Detroit, Chicago, New Jersey and Los Angeles make for interesting fits on paper. Of course, Barrie would have to be willing to sign with a franchise in rebuild mode, and after years of trade speculation he’s earned the right to control his future.
A more compelling option: Winnipeg.
The Jets traditionally struggle with landing free agents, but a giant hole and a wad of cash has opened up on the right side with Dustin Byfuglien terminating his contract. Could Barrie be enticed by the prospect of feeding all those dynamic forwards?
what day is it?
— Chris Johnston (@reporterchris) April 21, 2020
Thanks for your query, Christopher! According to my calendar, today is six more days until episodes 5 and 6 of The Last Dance get released.
Are there any great documentary movies related to Wayne Gretzky?
— Rob K (@Canadastrong99) April 21, 2020
Peter Berg directed the excellent Kings Ransom (2009) for ESPN’s 30 for 30 series. The doc zeroes in on Gretzky’s sale to Los Angeles and does a fantastic job of contextualizing the emotional and cultural magnitude of the deal.
More sprawling but less polished is Ultimate Gretzky, one of my most cherished Christmas gifts from 2003 that John Davidson and Kiefer Sutherland host.
I got a kick out of 1990’s Above and Beyond, with its vintage interviews with Walter Gretzky and fun facts like Wayne using white gloves as a kid and that one game where he played every position but goal:
CBC’s Life and Times’ dive into Wayne Gretzky takes a more journalistic approach, touching on difficult territory like Rich Tocchet’s gambling scandal, coaching and management disappointments, and his mom’s death.
More recently, I enjoyed the Great One’s insight in 2018’s In Search of Greatness, in which he analyzes what makes a transcendent athlete.
“They don’t let the boy in them leave,” he says.
Should we go back to home teams wearing white jerseys? I hate how every Leafs game at home is blue vs white.
— illogick (@Punchy_Primate) April 21, 2020
Selfishly, I’m all for throwing back to home whites, illogick. We need variety.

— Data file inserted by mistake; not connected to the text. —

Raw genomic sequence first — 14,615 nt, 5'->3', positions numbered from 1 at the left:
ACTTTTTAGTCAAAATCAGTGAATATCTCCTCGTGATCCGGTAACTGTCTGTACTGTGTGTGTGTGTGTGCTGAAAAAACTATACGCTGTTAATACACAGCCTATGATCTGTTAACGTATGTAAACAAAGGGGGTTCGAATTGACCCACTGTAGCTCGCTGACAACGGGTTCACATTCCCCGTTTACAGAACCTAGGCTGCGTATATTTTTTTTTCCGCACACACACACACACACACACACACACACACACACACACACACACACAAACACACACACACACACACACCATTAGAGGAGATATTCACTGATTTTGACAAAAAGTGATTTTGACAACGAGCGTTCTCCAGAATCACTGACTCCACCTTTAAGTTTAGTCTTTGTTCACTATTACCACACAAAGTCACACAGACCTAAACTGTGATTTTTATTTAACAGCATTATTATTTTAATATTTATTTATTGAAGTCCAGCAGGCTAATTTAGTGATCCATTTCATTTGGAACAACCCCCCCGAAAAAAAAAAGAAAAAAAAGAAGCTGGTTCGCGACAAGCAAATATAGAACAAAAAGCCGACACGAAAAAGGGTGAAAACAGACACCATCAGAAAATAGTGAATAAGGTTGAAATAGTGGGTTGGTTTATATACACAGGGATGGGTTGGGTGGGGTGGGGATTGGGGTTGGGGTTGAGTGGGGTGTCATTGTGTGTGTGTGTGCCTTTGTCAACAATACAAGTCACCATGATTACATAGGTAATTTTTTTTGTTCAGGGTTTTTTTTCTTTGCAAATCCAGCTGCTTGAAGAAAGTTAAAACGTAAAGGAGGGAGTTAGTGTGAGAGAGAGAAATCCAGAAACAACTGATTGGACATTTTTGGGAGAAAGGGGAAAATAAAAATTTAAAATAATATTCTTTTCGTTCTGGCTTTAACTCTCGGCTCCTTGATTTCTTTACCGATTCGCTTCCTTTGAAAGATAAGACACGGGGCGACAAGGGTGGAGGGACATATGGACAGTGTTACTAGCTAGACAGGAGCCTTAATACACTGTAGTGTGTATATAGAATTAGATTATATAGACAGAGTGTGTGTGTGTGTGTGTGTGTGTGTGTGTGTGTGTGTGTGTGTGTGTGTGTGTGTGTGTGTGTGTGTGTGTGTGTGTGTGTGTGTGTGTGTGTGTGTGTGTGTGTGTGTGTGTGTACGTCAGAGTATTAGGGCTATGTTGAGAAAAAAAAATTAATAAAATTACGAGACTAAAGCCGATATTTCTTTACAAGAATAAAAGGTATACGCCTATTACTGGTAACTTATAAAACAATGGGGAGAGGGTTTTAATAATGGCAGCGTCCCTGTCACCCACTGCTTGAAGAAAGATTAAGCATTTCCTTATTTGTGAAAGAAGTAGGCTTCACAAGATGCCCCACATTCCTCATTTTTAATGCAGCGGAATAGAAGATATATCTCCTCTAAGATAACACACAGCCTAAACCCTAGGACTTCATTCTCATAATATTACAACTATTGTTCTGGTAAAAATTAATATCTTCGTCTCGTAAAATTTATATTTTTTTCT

Generally, I believe the superior sweater to be the dark sweater. Hands down, my favourite aesthetic moment as a professional watcher of hockey was the 2014 Winter Classic at the Big House in Michigan, seeing the Red Wings and Maple Leafs buzz around a snow globe in these strong, brilliant primary colours that popped like sirens in a blizzard.
So, as I “work” nearly 41 Leafs home dates and not nearly as many road games, I’d much rather see the visiting club in dark. Nashville gold. San Jose teal. Dallas green. Chicago red.
Wine gums vs Swedish berries. Discuss. (and should Matthews shave his moustache? Yes is the only appropriate response)
— Susan McKay Scandiffio (@McKayScandiffio) April 21, 2020
Swedish berries are a gateway candy. Wine gums are for the sophisticated sweet tooth. If Bulk Burn had a “Vintages” section, that’s where you’d find them. Both are delicious and make jujubes look like a cute try.
As for Matthews’ lip caterpillar, I am in no position to tell another man what he should do with his face (as long as it’s two safe metres away from mine). So, I asked my nine-year-old what the player should do with the moustache. Willie figures Matthews should curl the ’stache up at the ends like a stereotypical chef or Captain Hook.
“Oh, you mean like legendary pitcher Rollie Fingers?” I said, calling up Google images. (Teachable moment!)
“Yeah! Like that!” Willie said.
Can y’all be nice to William Nylander for a change?
— erika (@trntmaplememes) April 21, 2020
For sure I could, but I asked Jason Spezza to do the honours instead.
“I kind of knew a little more about Willy [when I arrived in Toronto] because I had known his dad and I know some people that knew him,” Spezza says.
“Willy’s a guy who works really hard on his game. He loves the game, too. He practises a lot on his skill. I think at times he’s probably lacked confidence. I think he really came up with a belief in his game and an understanding what he has to do night in and night out to be a dominant player, and I think he added being around the net a little more this year. He got rewarded, and then that kind of snowballs. You start scoring, and you start feeling what it feels like to score every night.
“You can see the confidence growing. He has the outward confidence, but as a player, it’s knowing night-to-night how consistent you have to be. I think Sheldon really helped Willy gain a level of consistency in his game, where a lot of nights he was one of the best players on the ice.”
If you had the authority to make one move on Toronto’s roster what would you do?
— WhiteBread (@BlaikeM) April 21, 2020
Trade William Nylander.
Kidding! But I would be willing to trade at least one useful young top-nine forward (Kasperi Kapanen, Andreas Johnsson and/or Kerfoot) and a pick or prospect in attempt to land a right-shot defenceman who doesn’t need points to feel good about his game. A guy who can clear people out of the net front, eat a bunch of shutdown and penalty-kill minutes, and provide a safety blanket for Morgan Rielly to do his thing.